A few years ago, I took a good look at Ulysses as a writing app, and even wrote up a review. It was one of those apps that took some digging in to get a handle on, but the more I did, the more I saw how I might put it to use for larger writing projects. But, like many, I was already deep into Scrivener (App store), which served a similar purpose with more apparent access to it’s features.
Last month Ulysses III (App store) rolled out and it is rewritten and renewed in every way. And I just might be all in. (I wrote this review shortly after that, but the app was so unstable I didn’t publish. A small update seems to have taken care of that.)
My recent writing work has split between two app sets. Shorter projects, under a few thousand words, have formed in Byword, syncing beautifully between a Mac version and an iOS version. Larger projects have lived in Scrivener, synced to a dropbox folder and edited via WriteRoom for iOS. It’s worked. But not quite. I don’t like the indecision of choosing where to start writing for a project, and process of syncing a larger project in Scrivener to external folders was equal parts cumbersome and convenient.
With sidebars the allow for easy navigation through documents, Ulysses serves well for both longer and shorter projects. Here’s what I like about it so far:
- Ulysses is very Markdown friendly. I have never fully jumped on the Markdown bandwagon, though David Sparks and Eddie Smith have me experimenting with it again, and I’m even using it as I write this post.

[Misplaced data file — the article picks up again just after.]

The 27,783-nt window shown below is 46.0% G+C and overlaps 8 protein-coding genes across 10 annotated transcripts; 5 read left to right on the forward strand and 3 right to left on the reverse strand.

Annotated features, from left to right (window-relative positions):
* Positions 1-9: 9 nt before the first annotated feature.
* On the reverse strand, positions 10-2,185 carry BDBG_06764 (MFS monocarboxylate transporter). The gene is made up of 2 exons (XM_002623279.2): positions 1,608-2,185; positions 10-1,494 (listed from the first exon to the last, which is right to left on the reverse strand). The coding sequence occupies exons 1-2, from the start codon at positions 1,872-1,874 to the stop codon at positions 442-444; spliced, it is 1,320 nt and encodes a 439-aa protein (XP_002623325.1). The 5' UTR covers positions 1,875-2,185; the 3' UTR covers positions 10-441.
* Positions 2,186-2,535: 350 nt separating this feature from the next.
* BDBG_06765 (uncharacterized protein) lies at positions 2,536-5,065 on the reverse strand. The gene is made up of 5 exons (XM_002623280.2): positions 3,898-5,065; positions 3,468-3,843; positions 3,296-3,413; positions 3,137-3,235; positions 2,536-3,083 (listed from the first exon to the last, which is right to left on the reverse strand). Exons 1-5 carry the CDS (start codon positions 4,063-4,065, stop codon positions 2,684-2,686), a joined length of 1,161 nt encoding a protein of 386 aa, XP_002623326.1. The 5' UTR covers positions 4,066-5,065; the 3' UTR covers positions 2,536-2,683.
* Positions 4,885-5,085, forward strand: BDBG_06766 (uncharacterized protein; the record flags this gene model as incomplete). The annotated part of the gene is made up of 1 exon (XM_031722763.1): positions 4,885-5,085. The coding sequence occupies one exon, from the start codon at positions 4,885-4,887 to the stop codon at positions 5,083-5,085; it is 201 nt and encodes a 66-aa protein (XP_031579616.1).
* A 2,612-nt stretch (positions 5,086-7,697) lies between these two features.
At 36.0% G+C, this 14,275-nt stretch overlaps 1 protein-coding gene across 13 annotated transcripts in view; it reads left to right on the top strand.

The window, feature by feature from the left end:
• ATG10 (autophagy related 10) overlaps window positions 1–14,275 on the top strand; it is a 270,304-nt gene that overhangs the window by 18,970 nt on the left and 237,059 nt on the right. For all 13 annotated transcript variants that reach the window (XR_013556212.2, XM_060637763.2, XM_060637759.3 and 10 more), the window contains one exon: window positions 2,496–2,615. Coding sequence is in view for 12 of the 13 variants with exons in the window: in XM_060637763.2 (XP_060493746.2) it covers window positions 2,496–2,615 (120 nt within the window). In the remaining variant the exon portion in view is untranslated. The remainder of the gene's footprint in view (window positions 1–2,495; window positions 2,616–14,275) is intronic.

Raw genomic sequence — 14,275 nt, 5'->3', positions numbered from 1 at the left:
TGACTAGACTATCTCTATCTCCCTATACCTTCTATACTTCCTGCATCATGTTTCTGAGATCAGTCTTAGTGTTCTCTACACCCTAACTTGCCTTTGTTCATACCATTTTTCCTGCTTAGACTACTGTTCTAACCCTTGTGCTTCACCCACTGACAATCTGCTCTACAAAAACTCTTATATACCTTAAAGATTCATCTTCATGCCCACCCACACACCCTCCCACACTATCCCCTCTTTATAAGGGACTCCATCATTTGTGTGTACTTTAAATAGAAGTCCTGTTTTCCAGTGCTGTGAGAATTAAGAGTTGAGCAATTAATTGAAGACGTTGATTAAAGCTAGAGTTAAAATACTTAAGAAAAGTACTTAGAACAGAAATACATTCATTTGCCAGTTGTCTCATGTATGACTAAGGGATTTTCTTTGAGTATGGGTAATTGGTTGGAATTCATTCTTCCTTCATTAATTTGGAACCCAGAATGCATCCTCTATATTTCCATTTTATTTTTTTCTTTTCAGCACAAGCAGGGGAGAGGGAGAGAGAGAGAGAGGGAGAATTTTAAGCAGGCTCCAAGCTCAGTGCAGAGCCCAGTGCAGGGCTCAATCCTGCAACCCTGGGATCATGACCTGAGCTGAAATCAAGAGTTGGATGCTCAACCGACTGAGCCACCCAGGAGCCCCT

- There is a seamless sync available to a companion iOS app called Daedalus Touch. It has a unique, but very usable, way to manage all of your writings and projects. And again, it’s nice to have a one spot of my home screen for both long and short form writing projects.
- It looks great. I find I prefer having a sidebar with quick access to other related writings, as thoughts about one section often come to mind while I’m working on another. For those who prefer it as minimal as possible, though, the sidebars can be switched off easier than C3PO.
- There is a lot of flexibility on how to store and move your data via local folders, iCloud or Dropbox. The downside is that all these options can be confusing as well. If you drag folders from Ulysses iCloud to Daedalus, it copies them and suddenly you have two versions. It’s best to choose your ideal sync method from the start and hide the others.
- Once the words are written and ordered, they can be exported to PDF, HTML, or an .rtf for further layout in Pages or, Lord have mercy, Word.
Depending on whether you are a pessimist or an optimist, there are a few areas of concern or hope:
- There is a way to connect notes to a document that won’t be visible when exported, but Ulysses still isn’t a match for Scrivener if you are working on a project that requires a lot of research you want ready access to. It’s hard to beat that Research folder in Scrivener.
- Another thing missing from a comparison to Scrivener is the ability to import and export outlines in an OPML format.
- I’m not sure how accessible it is for quick access through scripting for apps like Hazel and Launchbar unless you are storing everything in Dropbox as individual files. I’d love to have an idea for a new blog post come to mind and know that I can safely tuck it into Ulysses with a few keystrokes.
Overall, Ulysses is off to a good start as a go to writing app to keep everything in one place. If you spend any amount of energy moving a cursor one character at a time, it’s worth a look. At $39.99 it’s an investment. Though it’s only available for sale in the Mac App store, you can find a demo available on the Ulysses website.
Disclaimer: The app stores links in this are affiliate links, and all earnings will be used for putting food in my kids’ mouths. Or for my not so secret app habit.Latest Posts